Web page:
Design of an Expert System for Distribution Planning System using Soft Computing Techniques

Design of an Expert System for Distribution Planning System using Soft Computing Techniques

Shabbir Uddin (Department of Electrical and Electronics Engineering, Sikkim Manipal Institute of Technology, Sikkim, India), Amitava Ray (Department of Mechanical Engineering, National Institute of Technology, Silchar, India), Karma Sonam Sherpa (Department of Electrical and Electronics Engineering, Sikkim Manipal Institute of Technology, Sikkim, India) and Sandeep Chakravorty (Department of Electrical Engineering, Baddi University of Emerging Science and Technology, Baddi, India)
Copyright: © 2016 |Pages: 19
DOI: 10.4018/IJEOE.2016040103
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Abstract

An expert system for distribution planning is proposed in this paper. Choosing a best location of a distribution substation and grouping the various load points to be fed from a particular distribution substation has always been a concern to the distribution planners. Here in this paper the authors present a hybridization of K-means clustering method with fuzzy context aware decision algorithm for choosing the optimum location of distribution substation and its feeder layout. K means clustering has been applied to various loads which are at different location to form a cluster with load points in closer proximity so that a substation could be placed for each cluster for the distribution of power. Fuzzy Context Aware Decision Algorithm based on the Analytical Hierarchy process (AHP) is then applied on each cluster to decide on the feeder layout connecting the load points in each cluster. The feeder layout is based on the various reliability factors and thus the result obtained will lead to optimum feeder path and will hence lower long range distribution expenses.
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1. Introduction

The problem of distribution planning involves optimizing the selection of locations and sizes of new substation and feeder to meet the requirement of load demands under the constraints of substation capacity, voltage drop, feeder thermal capacity, radial network configuration and reliability. The planning, design and operation of power distribution system require continuous and comprehensive analysis in order to evaluate the system performance and to determine the effectiveness of alternative plans for system expansion. These studies play a vital role in providing a high standard of power system reliability, security and quality and in ensuring the maximum utilization of optimal investment. For several years, deterministic methods based on engineering judgment and experiences, and also on worst case conditions, have been used successively in power system planning. However we see that number of factors such as losses in the system, cost, reliability etc plays and effect the system planning, in other words we can say that multiple criteria needs to be considered before we converge to an optimum placement of substation and conductor layout.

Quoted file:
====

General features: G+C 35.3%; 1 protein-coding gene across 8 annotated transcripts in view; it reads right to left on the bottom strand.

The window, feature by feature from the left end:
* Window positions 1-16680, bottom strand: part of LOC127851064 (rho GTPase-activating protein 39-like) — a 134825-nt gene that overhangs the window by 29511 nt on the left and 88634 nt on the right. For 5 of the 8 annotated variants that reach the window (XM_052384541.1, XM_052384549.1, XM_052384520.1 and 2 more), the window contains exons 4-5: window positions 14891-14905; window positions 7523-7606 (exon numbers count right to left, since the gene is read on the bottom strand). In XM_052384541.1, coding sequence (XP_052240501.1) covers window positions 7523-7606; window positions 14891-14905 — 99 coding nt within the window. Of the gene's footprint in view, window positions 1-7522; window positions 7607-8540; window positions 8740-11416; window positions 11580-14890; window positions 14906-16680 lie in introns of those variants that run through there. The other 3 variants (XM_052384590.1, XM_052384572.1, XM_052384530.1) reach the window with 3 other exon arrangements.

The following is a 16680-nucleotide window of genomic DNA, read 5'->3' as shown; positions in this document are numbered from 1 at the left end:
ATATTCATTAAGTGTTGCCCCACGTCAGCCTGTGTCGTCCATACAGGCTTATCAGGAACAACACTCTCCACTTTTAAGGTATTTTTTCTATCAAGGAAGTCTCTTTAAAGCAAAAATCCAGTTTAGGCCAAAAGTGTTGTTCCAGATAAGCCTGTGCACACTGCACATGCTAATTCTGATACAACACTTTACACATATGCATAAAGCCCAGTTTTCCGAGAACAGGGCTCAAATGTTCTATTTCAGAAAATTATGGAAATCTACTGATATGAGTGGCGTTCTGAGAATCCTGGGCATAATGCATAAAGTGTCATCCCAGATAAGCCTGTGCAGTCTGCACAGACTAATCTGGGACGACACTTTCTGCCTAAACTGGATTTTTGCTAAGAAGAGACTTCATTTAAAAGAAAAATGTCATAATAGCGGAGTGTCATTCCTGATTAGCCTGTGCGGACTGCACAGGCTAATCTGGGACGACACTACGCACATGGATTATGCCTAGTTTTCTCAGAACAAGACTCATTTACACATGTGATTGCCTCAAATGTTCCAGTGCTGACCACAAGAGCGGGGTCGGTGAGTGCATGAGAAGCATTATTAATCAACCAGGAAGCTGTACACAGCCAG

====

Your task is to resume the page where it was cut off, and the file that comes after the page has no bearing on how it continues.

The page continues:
In general, the decisions in the planning of power distribution system include:

Optimal location of substations, optimal allocation of load and optimal allocation of substation capacity.

The available literature consists of work of only few researchers on the field of distribution planning. Most of them are based on mathematical programming such as transshipment algorithms, transportation (Crawford and Holt, 1975; El-Kady, 1984), mixed integer programming (Gonen and Ramirez-Roasado, 1987), dynamic programming (Partanen, 1990) etc. K. K. Li and T. S. Chung (2004) proposed genetic algorithm to find the optimum location of substation to meet the load demands of 13 load points whose coordinates and MVA demands are given. Same kind of work has been carried out by Belgin Turkay and Taylan Artac (2005), the work by J. F. Gomez et al. (2004) is also on the same grounds. In all the above cases planning of laying the feeders or distribution planning has been done either by man machine interface or heuristic algorithm.

The techniques for the solution of the planning problem of primary distribution circuits can be found in Khator and Leung (1997) and Bernal-Agustin (1998). Techniques such as Heuristic search methods have been developed (Boardman and Meekiff, 1985; Nara et al., 1992) showing faster performance than the conventional optimization techniques but with some limitations in the goodness of the solutions to the problem that are obtained. In Bernal-Agustin (1998) and Carvalho and Ferreira (1998) the latent of the GA’s is shown in comparison with classical optimization techniques to solve the planning problem in a very complete and detailed formulation considering the nonlinearity of the cost function, the limits of the voltage magnitudes and a term in the objective function to take into account the reliability of the system, reporting significant improvements in the solution times. An integer variable coding scheme was used to facilitate the consideration of different conductor sizes and substation sizes also new genetic operators were proposed to improve the performance of the algorithm. In Dorigo and Gambardella (1997) an approach is expanded to consider the multiple development stages as well as multiple objectives. An evolutionary approach (Diaz Dorado et al., 2002) is applied to the design of a medium voltage network using a detailed model of the network.

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